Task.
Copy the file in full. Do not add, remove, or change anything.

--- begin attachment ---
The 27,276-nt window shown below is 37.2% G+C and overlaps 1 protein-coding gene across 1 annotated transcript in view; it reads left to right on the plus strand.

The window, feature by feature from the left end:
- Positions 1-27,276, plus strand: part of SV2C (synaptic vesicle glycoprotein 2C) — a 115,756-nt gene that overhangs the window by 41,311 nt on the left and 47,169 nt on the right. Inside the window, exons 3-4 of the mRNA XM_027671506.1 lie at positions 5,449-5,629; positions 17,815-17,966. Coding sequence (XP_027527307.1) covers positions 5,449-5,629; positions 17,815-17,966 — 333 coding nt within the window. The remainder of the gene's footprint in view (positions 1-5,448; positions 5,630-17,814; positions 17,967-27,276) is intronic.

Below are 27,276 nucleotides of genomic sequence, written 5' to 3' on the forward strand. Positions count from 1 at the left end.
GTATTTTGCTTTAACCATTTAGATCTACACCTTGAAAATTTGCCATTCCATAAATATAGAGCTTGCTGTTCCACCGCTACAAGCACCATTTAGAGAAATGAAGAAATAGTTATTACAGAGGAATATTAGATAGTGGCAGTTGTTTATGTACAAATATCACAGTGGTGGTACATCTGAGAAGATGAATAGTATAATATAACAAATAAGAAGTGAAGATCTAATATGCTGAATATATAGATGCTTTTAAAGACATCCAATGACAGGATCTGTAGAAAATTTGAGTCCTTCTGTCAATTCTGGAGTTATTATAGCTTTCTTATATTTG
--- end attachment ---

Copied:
The 27,276-nt window shown below is 37.2% G+C and overlaps 1 protein-coding gene across 1 annotated transcript in view; it reads left to right on the plus strand.

The window, feature by feature from the left end:
- Positions 1-27,276, plus strand: part of SV2C (synaptic vesicle glycoprotein 2C) — a 115,756-nt gene that overhangs the window by 41,311 nt on the left and 47,169 nt on the right. Inside the window, exons 3-4 of the mRNA XM_027671506.1 lie at positions 5,449-5,629; positions 17,815-17,966. Coding sequence (XP_027527307.1) covers positions 5,449-5,629; positions 17,815-17,966 — 333 coding nt within the window. The remainder of the gene's footprint in view (positions 1-5,448; positions 5,630-17,814; positions 17,967-27,276) is intronic.

Below are 27,276 nucleotides of genomic sequence, written 5' to 3' on the forward strand. Positions count from 1 at the left end.
GTATTTTGCTTTAACCATTTAGATCTACACCTTGAAAATTTGCCATTCCATAAATATAGAGCTTGCTGTTCCACCGCTACAAGCACCATTTAGAGAAATGAAGAAATAGTTATTACAGAGGAATATTAGATAGTGGCAGTTGTTTATGTACAAATATCACAGTGGTGGTACATCTGAGAAGATGAATAGTATAATATAACAAATAAGAAGTGAAGATCTAATATGCTGAATATATAGATGCTTTTAAAGACATCCAATGACAGGATCTGTAGAAAATTTGAGTCCTTCTGTCAATTCTGGAGTTATTATAGCTTTCTTATATTTG